Using past trends to predict how our society might look in the future, a study released last week reported that half of the adults in the United States could be obese by the year 2030. In order to stem the tide, should the government be responsible for deciding what kinds of food you can – and cannot – eat? In some cities, such measures are already taking place.
Los Angeles sank its teeth into the issue back in 2008 by banning any new fast food restaurants from opening in a 32-square-mile area of low-income South Central Los Angeles for at least one year. At the time of the ban, 30 percent of adults in the area were overweight. Saturated by food that experts linked to health problems, and with few supermarkets or green grocers offering healthier food and fresh produce, the area had been labeled a ‘food desert.”
The goal of the moratorium was to stop the fast-food clock while the city tried to attract grocery stores, sit-down restaurants and other fresh food sources to set up shop in the neighborhood.
But did the new regulations serve up food for thought, or food police? The intent was not to crush food choices, said the city councilwoman who sponsored the initiative, but to encourage variety and more nutritious options. Supporters of the ban said making healthy decisions about food is difficult when low income residents must choose between the nearest grocery store five miles away or a cheap cheeseburger from around the corner.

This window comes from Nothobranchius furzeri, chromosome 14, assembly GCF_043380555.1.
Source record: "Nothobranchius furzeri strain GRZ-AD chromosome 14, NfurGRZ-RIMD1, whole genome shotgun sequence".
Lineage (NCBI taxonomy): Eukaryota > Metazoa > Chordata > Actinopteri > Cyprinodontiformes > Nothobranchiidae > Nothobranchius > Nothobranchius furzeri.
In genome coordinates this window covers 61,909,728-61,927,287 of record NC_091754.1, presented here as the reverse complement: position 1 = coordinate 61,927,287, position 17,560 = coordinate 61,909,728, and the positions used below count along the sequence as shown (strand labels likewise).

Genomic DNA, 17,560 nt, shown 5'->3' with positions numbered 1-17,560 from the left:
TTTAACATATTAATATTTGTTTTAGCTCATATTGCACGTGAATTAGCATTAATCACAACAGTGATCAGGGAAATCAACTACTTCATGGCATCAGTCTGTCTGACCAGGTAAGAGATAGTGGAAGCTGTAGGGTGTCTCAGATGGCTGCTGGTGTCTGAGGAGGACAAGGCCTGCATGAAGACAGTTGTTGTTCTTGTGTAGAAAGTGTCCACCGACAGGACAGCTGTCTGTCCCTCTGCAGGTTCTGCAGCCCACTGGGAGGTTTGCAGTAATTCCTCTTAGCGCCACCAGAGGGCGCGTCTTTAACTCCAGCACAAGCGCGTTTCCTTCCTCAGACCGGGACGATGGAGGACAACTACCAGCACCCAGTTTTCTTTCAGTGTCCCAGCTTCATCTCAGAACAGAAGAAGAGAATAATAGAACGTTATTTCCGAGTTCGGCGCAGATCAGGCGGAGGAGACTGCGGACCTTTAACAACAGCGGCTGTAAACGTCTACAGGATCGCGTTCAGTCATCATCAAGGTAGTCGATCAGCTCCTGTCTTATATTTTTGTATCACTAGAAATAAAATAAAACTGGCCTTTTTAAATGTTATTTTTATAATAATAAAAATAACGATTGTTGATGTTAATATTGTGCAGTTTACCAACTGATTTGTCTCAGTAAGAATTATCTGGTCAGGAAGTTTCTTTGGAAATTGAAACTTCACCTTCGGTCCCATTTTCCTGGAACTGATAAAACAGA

According to The New York Times, critics of the measure felt that legislating eating habits wouldn’t work. “Limiting people’s food options is not really the way to go,” said one prominent community leader. “Nor is the role of government to tell people what they should or should not be eating. French fries aren’t contraband.” Opponents also scoffed at the suggestion that residents are “intellectually incapable” of deciding what to eat.
The California Restaurant Association believed the moratorium was misguided: “What’s next?” asked a spokesperson. “Security guards at the door saying, ‘You’re overweight, you can’t have a cheeseburger?’”
The food-and-government debate has since been played out far beyond South Central LA as states and cities across the country have sought to limit other food choices by banning trans fats in restaurants and bakeries and mandating that calorie counts and nutritional information be publically posted.
Tell us what you think: Are food choices a personal responsibility or a matter of public health? In fighting the obesity epidemic, should the government ever have the right to dictate what you should or shouldn’t eat?(A portion of this story was previously published as “French Fries as Contraband” on The Responsibility Project on 9/4/08)